God in a Box

*Posted by Kirk Spencer

From time to time, philosophers have built categories, compartments, or boxes to keep the concept of God safe from the skeptics. Confined to His box, God seems tame, a domesticated divinitya philosophical pet. And philosophers dont worship their pets. Recently, particular philosophers are attempting to free God from the box, so to speak, to return God to the wildto Let God be God. They are still defending God, but not from the skeptics. Rather they are defending God from His own apologists. The French Catholic philosopher Jean-Luc Marion wants to help God escape from the onto-theo-logical box of Being. Yet even without Being, God is not yet out of the box. God is simply being allowed to be God in the Gxd-Who-is-allowed-to-be-God box and the label on the box is The God without Being.

It is a difficult thing to make the ineffable, effable. And even though God may be ineffable to us, He can speak of (and for) Himself. And He has not remained silent. He has spoken in various ways, using various words, through various prophets. And now, finally, He has spoken to us in the language of Son (Hebrews 1). And when the Son of God came into the world, what was the first thing we did to Him? We wrapped Him up and put Him in a box (a feed-trough to be exact). This was also the last thing we did to Himbound Him and put Him in a box. Gods presence had inhabited boxes before: The tabernacle was a box of acacia wood and gold; as was the Ark of the Covenant. And the temple surrounding it was a box of cedar and stone. And now Gods presence dwells in the carbon box of our bodies. And, if we consider the dimensions given in Revelations, the New Jerusalem will also be a box. In this case, the redeemed will live forever with God in a boxa very nice box. And while these are literal boxes, they speak eloquently of our ineffable God and how He has con-descended to live with us in our boxes. In a remarkable parenthetical, Jean-Luc Marion seems to recognize, at least the possibility, that God might con-descend to fit within our perceptions and conceptionsto live within the box of our divine metaphors:

The Gxd who reveals himself has nothing in common (at least in principle, and provided that he not condescend to it) with the God of the philosophers, of the learned, and, eventually, of the poet.

Jean-Luc Marion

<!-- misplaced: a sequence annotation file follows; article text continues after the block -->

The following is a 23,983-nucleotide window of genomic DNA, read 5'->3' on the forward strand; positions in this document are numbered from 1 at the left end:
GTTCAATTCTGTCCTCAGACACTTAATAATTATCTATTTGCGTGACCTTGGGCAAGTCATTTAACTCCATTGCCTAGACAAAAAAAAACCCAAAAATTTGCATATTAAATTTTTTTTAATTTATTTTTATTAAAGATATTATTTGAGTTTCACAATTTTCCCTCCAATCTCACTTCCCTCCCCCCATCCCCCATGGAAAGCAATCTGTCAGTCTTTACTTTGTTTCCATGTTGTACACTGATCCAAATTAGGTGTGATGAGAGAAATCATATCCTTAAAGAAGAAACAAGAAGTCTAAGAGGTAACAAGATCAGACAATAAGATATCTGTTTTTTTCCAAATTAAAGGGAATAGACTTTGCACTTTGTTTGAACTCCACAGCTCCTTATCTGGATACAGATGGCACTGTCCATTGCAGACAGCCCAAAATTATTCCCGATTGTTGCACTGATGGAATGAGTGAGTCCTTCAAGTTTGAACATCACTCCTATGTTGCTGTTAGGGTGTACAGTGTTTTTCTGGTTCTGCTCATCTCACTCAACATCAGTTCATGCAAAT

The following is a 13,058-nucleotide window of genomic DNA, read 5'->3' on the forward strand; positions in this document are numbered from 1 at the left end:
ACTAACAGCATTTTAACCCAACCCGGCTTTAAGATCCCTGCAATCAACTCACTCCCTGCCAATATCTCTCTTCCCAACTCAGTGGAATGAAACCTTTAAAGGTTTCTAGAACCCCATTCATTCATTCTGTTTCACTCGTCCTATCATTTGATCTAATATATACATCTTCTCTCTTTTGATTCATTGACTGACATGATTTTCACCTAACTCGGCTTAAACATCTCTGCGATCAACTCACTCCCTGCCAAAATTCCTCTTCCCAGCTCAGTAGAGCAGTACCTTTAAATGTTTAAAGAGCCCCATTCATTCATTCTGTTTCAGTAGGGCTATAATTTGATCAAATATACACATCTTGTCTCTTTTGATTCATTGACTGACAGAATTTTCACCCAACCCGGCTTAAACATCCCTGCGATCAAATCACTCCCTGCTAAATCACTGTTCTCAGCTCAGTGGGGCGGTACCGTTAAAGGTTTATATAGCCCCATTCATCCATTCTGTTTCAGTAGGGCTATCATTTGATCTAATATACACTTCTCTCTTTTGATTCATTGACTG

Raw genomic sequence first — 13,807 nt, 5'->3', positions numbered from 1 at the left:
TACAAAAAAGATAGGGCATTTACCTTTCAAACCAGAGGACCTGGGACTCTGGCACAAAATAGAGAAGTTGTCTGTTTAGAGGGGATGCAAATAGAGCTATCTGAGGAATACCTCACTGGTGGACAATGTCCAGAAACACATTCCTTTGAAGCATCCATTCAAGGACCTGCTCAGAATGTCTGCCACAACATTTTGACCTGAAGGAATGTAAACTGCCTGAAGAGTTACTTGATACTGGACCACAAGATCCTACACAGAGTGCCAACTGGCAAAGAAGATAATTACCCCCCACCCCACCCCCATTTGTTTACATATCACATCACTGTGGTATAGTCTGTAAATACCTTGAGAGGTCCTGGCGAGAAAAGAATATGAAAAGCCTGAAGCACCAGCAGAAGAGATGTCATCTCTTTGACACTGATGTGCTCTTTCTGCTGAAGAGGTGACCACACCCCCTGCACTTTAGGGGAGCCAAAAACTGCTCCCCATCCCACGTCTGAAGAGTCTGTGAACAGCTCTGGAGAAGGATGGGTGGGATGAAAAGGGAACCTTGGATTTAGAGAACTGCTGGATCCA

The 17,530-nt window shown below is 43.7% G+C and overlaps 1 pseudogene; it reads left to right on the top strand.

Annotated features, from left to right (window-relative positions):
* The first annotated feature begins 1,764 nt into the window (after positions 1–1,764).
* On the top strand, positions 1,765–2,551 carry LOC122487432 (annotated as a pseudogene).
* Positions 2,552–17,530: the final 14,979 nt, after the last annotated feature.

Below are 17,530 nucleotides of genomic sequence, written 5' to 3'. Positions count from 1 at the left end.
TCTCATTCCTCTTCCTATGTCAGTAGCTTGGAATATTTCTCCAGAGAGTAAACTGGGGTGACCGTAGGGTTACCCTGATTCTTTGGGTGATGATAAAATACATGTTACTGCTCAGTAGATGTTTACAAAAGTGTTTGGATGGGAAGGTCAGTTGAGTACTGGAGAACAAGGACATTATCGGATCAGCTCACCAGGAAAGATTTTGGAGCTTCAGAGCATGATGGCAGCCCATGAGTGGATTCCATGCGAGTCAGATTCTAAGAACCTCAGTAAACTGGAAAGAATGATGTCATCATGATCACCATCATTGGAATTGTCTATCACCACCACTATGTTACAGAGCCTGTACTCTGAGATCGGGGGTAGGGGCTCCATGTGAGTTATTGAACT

from God Without Being
(Trans. Thomas Carlson, p.52)

We should not forget that the divine metaphors of the philosopher, learned, and, eventually, of the poet are not exempt from the providence of God. As Marion might say, God inaugurates by himself the knowledge by which he yields himselfreveals himself. And such odd con-descending, in our mis-conception, might seem very foolish; but Marion admits (on the same page as the parenthetical above) that the Apostle Paul reveals that God reveals Himself as a folly. And what could be more foolish than this: God using our own lostness to find usour own blindness to help us see. He works within our perceptions and conceptions (I cannot perceive or conceive of how it could be otherwise); and through foolishness transforms our worldour boxfrom within. Consider that in the beginning we sinned in hopes of being like God (Gen. 3:5), and, eventually, God redeemed us in order that we may be like Him (I John 3:2). And, in our sin, we wished to cross-out God so as to be free, and, eventually, God allowed His Son to be crossed-out to make us truly free. Continuing in our pride and selfishness, we condemned God to justify ourselves (Gen. 3:12, Job 40:8), and, eventually, God bore our condemnation on the cross, so that we might be justified.

Christs earthly life both began and ended in one of our boxes but, praise God!, He did not stay there. If mankind bears the image (idol) of God, then, in a sense, mankind is Gods idol on earth. And if God becomes fully man, as a human being, He becomes His own idol, revealing Himself visibly in the world. And, as fully God, Christ is also the icon () of the invisible God. To use Marions (and Pauls) terms, Christ Jesus emptied Himself to fill our boxes as both idol and icon, to make the invisible visible and through the visible show us the invisible (Col. 1:15). And, as both idol and icon, in overflowing love (), He, as Gods gift, accomplished the Fathers work, projecting God into the world through His act of service and sacrifice. And, in giving and loving and working, He opened a window in our box, that, in His face, we might see eternity for the first time. Even more than that: by grace, through faith, He becomes the doorway from our box to His (Col. 1:13-14).

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